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Bottle Conditioning Failure

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Geog33

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Hey All,

Bottled my first 5gal batch a few weeks back and attempted some bottle conditioning of half. My PET bottles told me what I already knew when I cracked a sparkling version after 2 or 3 weeks...still still.

Curious what I did wrong. I'll list what I think are pertinent details:

-OG 1.056
-Fermentation slowed to about 2 bubbles / minute before racking to secondary
-No bubbling/fermentation apparent at all in secondary
-FG 1.000
-Added 1 tab of campden 4-5 days before bottling
-Added 0.5tsp of white sugar to each 500ml bottle
-Stored where I was fermenting (16 - 17°C), but moved a few bottles up to the main floor (20°C) for a week to see if that would help (no)

I'm going to be starting up a few tester 1gal batches to try different yeast/sweetener/flavour combos shortly, and want to get the sparkling style working on this go! Any suggestions are much appreciated.
 

mithril007

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Campden tablets killed the yeast. No yeast, no carbon dioxide. You have slightly back-sweetened flat beer so far as I️ can tell. Skip the tablets next time, or add a yeast with the sugar.
 

Chalkyt

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Yep, your numbers look about right for sparkling... should probably produce 2.0-2.5 vols of CO2 if there was any yeast left alive to do the job. What does it taste like? Sweet? Is the sugar just sitting there "unconverted"?

The SO2 that probably killed the yeast should have gone by the time you bottled. So I expect you could now just add a pinch of yeast per bottle and perhaps a bit of DAP (nutrient), but first try it with just yeast only. I usually make in one gallon (4.5 litre) batches using a tsp of yeast, so about 1/8 tsp or less of new yeast (i.e. a pinch) should be O.K for your 0.5 litre bottles.

It should kick off, consume your sugar and produce CO2. I guess the yeast type doesn't matter too much but if the yeast you started with doesn't work (or you don't have any left), then Plan B using something that is quick and aggressive would be worth a try. EC1118 should be good if you have any. I understand that EC1118 is often used to kick start stuck fermentations.

These days I add the sugar to the bottling bucket in order to get even distribution. Adding the loose sugar to the bottles tends to produce uneven results so you might have the same problem with yeast... some bottles just fizzy and others volcanoes. But any result is better than none.

Good luck!
 
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Geog33

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Thanks so much Chalkyt! I knew from reading that SO2 (in those levels) wasn't enough to kill your main yeast colony...just any nasties. Honestly in the future though...even this 5 gal batch isn't going to be around long enough that I worry too much about bottle spoilage.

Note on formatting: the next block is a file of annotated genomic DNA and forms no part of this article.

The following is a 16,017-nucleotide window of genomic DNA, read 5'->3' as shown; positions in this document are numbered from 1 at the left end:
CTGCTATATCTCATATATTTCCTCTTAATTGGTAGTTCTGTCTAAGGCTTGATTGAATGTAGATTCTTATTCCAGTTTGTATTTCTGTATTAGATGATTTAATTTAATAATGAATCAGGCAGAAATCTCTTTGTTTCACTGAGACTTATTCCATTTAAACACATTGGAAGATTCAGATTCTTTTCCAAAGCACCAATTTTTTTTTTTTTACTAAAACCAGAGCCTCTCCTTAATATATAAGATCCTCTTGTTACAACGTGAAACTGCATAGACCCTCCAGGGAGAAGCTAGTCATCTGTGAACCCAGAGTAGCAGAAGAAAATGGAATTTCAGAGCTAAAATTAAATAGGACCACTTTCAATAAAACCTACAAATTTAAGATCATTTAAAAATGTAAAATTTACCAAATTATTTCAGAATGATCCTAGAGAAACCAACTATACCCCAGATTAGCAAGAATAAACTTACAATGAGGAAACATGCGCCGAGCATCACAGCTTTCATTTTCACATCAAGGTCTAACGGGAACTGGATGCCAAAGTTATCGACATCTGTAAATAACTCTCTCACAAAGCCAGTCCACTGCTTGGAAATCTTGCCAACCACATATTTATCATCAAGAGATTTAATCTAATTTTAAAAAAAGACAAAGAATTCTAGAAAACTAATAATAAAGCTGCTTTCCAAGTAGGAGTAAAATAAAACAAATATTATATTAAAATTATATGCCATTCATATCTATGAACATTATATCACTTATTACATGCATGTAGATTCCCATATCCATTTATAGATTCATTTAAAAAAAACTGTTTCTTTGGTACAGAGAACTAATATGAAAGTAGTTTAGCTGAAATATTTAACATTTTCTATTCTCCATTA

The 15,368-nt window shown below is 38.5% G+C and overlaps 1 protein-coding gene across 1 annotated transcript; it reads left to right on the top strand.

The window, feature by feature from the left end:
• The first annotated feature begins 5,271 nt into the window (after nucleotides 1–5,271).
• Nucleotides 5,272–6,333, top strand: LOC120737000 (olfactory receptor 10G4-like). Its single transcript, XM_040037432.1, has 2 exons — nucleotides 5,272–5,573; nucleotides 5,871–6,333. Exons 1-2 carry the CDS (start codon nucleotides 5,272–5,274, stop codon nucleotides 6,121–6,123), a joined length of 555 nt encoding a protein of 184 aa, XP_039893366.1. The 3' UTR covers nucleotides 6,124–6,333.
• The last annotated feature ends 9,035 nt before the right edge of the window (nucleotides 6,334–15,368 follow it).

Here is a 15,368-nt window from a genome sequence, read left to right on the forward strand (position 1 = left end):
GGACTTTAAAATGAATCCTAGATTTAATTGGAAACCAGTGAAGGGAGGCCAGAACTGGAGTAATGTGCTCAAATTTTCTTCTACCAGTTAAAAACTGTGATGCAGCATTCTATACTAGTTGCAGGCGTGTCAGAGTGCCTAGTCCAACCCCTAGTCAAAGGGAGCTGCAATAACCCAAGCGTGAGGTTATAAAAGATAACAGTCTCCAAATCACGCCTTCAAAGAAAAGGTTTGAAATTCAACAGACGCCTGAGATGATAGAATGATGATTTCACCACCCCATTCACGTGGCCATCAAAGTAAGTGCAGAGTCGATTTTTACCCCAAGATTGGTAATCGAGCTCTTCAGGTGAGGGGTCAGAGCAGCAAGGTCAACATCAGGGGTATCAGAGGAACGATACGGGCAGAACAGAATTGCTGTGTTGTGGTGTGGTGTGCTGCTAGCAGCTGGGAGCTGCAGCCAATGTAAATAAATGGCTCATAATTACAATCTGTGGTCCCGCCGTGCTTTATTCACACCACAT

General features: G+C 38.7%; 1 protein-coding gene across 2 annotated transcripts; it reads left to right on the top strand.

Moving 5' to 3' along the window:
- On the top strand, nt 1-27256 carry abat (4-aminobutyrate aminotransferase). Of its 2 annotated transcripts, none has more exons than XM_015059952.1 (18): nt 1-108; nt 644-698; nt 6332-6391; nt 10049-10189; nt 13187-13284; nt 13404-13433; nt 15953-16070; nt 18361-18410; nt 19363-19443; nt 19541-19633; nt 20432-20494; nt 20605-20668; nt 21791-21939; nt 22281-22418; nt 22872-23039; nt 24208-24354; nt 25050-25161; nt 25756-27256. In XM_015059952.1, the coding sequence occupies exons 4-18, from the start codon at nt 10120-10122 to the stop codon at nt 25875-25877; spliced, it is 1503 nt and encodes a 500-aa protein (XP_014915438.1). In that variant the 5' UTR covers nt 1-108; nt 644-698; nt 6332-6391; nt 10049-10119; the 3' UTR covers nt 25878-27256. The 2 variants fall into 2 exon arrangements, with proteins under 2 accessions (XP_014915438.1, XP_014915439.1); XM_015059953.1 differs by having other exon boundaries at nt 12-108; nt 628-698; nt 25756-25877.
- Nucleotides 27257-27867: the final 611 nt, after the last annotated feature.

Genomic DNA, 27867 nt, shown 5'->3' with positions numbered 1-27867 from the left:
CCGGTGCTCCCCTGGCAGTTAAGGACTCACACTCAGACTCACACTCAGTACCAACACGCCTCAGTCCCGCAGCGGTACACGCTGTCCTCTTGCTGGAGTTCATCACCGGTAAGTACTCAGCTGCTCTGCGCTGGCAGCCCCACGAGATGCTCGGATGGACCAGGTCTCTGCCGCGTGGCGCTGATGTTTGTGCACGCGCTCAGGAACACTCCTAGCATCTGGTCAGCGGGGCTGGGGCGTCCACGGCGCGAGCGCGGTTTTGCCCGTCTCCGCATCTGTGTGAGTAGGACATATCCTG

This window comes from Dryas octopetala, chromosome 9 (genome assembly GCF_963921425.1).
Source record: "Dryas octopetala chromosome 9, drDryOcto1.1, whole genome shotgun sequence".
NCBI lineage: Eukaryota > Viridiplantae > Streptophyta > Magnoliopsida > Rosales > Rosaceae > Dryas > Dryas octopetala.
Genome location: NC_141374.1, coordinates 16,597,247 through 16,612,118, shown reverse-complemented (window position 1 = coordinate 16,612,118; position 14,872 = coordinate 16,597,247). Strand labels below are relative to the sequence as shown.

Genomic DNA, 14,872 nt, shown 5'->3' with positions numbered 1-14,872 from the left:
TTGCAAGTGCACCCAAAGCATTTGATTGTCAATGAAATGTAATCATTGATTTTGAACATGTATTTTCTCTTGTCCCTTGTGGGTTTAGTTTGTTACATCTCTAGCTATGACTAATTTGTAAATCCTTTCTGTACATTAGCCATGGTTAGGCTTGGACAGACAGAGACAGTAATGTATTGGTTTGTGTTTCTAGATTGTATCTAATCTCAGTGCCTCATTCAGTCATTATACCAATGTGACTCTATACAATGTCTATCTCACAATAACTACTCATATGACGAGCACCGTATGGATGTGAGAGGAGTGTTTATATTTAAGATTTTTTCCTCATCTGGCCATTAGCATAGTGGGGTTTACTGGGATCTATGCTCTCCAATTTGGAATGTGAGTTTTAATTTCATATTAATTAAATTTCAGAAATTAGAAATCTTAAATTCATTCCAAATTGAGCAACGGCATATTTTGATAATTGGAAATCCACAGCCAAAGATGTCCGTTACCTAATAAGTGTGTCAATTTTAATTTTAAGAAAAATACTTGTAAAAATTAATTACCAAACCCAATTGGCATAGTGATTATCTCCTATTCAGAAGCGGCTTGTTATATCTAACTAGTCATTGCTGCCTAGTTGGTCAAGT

Straight out of secondary it was 'hella dry' :) Our 'dry' (with some tasting experimentation) was 5tbsp of Xylitol/Gal, and our sweet we did with 13tbsp/Gal. Might drop each of those by a tablespoon or two on future batches, as I found when it was chilled the sweetness came through a bit stronger.

I'll do some experimentation with adding that pinch of yeast and nutrient as well. Much appreciated advice!
 

madscientist451

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Sierra Nevada bottle conditions for 2 weeks at 80F, which is about 26C, just wait it out, they'll carb up eventually. Skip the Campden next time.
 

Maylar

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You did nothing wrong. Campden does not kill yeast, and 1 tab in 5 gallons is nothing. 1 tsp sugar in 500 ml will give you light carbonation, but it can take a few weeks. Just give it more time.
 
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Geog33

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Next batch we added the pinch of yeast at bottling and PRESTO! bubbles :) Also bottled straight from primary after 30 days, which likely helped with the yeast attenuation (rather than after 30+30 in secondary). Thanks again!
 

Scrumpy!

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I don't think it is all that unusual to add 50 ppm sulfite at or a day or so before bottling. I do and it has never prevented successful bottle conditioning. However, you also should pitch fresh yeast in your bottling bucket rather than assuming the yeast in your cider is still viable. IMO, EC-1118 or any other yeast that is specifically used for prise de mousse is the best choice for bottle conditioning. After bottling, you will get better results if you warm the bottles up to 25 deg C or even a little higher to be assured that the yeast get off to a good start.

Keep in mind that PET bottles are permeable and your cider will start to take on sherry like flavors as it oxidizes.
 
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